#2) I don’t ever want to ride the Kingda Ka at Six Flags Great Adventure. I know this because I had the opportunity to do so and gladly passed it by. Now I’ve always loved rollercoasters, but this one is a but much for me. This roller coaster goes straight up 456 feet and then barrels straight down at 128 mph in 3.5 seconds. I could just see the damn thing getting stuck on the way up and being trapped there. (Incidentally, I let my son go on it and he said it was incredible! I’m sure it was…I’ll just take his word for it.)

 

kingda_ka_3

#3) I don’t ever want to skydive. There. I said it. I know it’s on the top of most people’s bucket lists. (And it’s near the top of mine, too. My Anti-Bucket List.) Jumping out of an airplane is an adrenaline rush I am really OK missing out on. Really. And you probably think I’m not very adventurous. Hmmmm, maybe that’s true but I’m still OK never doing this.

skydiving

 

#4) I don’t ever want a fish pedicure. Ever. Little fish eating the dead skin off my feet? What the F&#K!? Whoever came up with this little “treat”? E-gads! Yuck! Might as well have maggots crawling up my arm. Now give me a spa pedicure any day, but that’s not really a bucket list check-off, is it?

fish-pedicure-1

 

#5) This might sound like a no-brainer, but some people actually have this on their bucket lists…I never did and don’t ever want to try LSD. When I was a pre-teen and pretty impressionable, I read the book Go Ask Alice. It left an indelible mark on me. Mind altering hallucinogenic? Yeah…not for me.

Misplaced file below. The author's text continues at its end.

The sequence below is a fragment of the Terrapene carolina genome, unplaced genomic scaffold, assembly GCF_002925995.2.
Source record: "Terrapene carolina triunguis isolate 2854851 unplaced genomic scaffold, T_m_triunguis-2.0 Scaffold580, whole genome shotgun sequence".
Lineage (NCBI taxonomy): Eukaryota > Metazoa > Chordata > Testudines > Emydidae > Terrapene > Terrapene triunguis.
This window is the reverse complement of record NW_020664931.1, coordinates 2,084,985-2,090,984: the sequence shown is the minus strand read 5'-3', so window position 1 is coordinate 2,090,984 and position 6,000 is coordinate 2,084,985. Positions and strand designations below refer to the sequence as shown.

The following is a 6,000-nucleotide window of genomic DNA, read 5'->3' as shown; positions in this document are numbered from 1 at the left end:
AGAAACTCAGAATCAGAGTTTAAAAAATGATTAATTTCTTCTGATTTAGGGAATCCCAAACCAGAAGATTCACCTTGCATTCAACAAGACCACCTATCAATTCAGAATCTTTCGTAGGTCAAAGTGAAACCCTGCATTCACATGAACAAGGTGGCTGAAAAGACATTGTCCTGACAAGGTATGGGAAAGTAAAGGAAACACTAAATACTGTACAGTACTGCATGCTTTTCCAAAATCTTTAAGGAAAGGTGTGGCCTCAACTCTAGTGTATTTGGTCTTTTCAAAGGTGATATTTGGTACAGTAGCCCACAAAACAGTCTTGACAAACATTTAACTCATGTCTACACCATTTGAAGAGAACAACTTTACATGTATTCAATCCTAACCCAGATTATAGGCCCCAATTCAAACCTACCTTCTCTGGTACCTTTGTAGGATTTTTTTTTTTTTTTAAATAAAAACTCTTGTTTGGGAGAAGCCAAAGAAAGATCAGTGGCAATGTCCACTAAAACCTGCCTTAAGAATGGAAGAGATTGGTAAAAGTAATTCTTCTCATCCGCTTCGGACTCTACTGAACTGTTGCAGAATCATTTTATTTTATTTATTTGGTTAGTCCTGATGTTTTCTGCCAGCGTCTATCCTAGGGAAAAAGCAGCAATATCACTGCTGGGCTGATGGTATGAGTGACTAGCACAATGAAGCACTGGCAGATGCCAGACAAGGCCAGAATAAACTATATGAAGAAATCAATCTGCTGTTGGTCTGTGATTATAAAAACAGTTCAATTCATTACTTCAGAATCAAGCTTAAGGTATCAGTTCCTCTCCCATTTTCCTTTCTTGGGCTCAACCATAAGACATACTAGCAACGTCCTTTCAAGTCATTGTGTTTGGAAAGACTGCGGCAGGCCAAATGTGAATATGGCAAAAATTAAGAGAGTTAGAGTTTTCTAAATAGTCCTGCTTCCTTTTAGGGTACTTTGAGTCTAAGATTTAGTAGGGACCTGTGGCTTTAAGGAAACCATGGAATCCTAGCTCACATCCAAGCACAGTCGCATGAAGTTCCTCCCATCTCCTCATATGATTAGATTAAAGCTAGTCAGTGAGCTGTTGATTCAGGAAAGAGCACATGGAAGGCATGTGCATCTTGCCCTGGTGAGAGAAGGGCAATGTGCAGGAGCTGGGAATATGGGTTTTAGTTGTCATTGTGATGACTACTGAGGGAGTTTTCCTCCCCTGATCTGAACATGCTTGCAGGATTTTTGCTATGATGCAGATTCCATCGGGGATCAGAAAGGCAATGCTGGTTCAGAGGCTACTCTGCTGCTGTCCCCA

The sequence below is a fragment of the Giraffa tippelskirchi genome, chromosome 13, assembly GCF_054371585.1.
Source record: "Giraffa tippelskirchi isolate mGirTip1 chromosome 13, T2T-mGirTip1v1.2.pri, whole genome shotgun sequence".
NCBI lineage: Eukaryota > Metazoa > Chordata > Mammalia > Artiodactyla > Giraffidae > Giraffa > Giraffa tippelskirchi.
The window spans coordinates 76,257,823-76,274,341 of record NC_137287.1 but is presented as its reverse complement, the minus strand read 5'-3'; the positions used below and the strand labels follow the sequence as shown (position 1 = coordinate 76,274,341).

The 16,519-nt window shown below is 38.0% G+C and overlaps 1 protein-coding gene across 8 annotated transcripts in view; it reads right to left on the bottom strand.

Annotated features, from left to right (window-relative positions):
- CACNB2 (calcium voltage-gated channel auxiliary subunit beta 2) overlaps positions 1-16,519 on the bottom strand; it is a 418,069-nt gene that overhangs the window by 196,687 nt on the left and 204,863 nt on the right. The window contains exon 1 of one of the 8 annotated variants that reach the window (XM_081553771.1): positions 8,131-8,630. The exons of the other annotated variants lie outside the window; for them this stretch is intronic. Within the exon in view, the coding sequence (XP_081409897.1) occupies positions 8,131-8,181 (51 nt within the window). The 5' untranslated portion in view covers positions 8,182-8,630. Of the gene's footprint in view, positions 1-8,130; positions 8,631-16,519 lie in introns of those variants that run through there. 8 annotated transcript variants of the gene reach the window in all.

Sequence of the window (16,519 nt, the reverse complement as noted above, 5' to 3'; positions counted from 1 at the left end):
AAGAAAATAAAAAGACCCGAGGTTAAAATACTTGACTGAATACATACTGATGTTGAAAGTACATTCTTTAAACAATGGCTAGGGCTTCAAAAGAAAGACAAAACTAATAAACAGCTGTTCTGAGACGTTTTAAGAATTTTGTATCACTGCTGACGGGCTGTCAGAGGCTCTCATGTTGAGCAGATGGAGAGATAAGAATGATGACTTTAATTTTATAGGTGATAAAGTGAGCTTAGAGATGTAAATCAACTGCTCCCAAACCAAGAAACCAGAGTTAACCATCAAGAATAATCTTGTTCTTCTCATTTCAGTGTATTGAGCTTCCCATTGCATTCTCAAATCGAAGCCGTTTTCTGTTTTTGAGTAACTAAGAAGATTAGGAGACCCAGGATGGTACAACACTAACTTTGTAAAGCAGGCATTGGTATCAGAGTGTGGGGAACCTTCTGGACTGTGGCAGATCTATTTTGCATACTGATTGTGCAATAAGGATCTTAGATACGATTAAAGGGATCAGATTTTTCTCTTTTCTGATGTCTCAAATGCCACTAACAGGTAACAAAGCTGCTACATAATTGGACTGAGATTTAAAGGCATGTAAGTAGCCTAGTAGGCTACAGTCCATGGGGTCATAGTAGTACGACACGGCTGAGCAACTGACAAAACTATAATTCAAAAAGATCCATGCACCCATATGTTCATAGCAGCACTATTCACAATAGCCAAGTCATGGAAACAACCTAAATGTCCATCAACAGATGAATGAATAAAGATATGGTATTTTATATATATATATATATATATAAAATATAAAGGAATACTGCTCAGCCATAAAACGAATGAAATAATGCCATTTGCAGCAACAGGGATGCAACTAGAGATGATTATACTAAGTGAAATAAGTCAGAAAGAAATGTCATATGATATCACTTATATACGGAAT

lsd

 

#6) I don’t ever want to travel to China or Japan. I know, what the heck? right? I don’t want to offend anyone, because it looks quite beautiful. There’s just so many places and lands I want to see, China and Japan are at the bottom so they are probably going to get left off my real bucket list. (The one I plan to create-someday.) Besides, it’s so damn far!

china and japan

 

 

#7) I am OK if I never go to a real live boxing match.  I think there’s so much violence in this world, I don’t want to watch two people punch the crap out of each other in the name of a sport. (Then again, I LOVE hockey but there’s a difference.)

I mean, Look at this poor guy!

boxer

#8) I don’t ever want to dye my hair blond. I know they say blondes have more fun (and it’s probably true), and maybe if I dyed my hair blonde I would HAVE more fun (like jumping out of an airplane or running up and down the Great Wall), but it would look really awful with my skin coloring. Just saying.

I love you, Barbie!!!

barbie

 

 

#9) Last but not least, –I don’t want to hang out (literally) at a Nude Beach. I would enjoy swimming in the water sans clothing (as long as there is no pedicure-type fish around), but walking around with others who are nekkid-nah, I’ll pass.

surprised look

I wonder if, as I grow older, these things will change and maybe I’ll want to do one or two of them. But I’m quite content if that never happens-kind of the point of an Anti-Bucket List.

I’d love to hear what’s on YOUR Anti-Bucket List!

Peace,

Kathy

Lactation Consultant Journey, One Year In….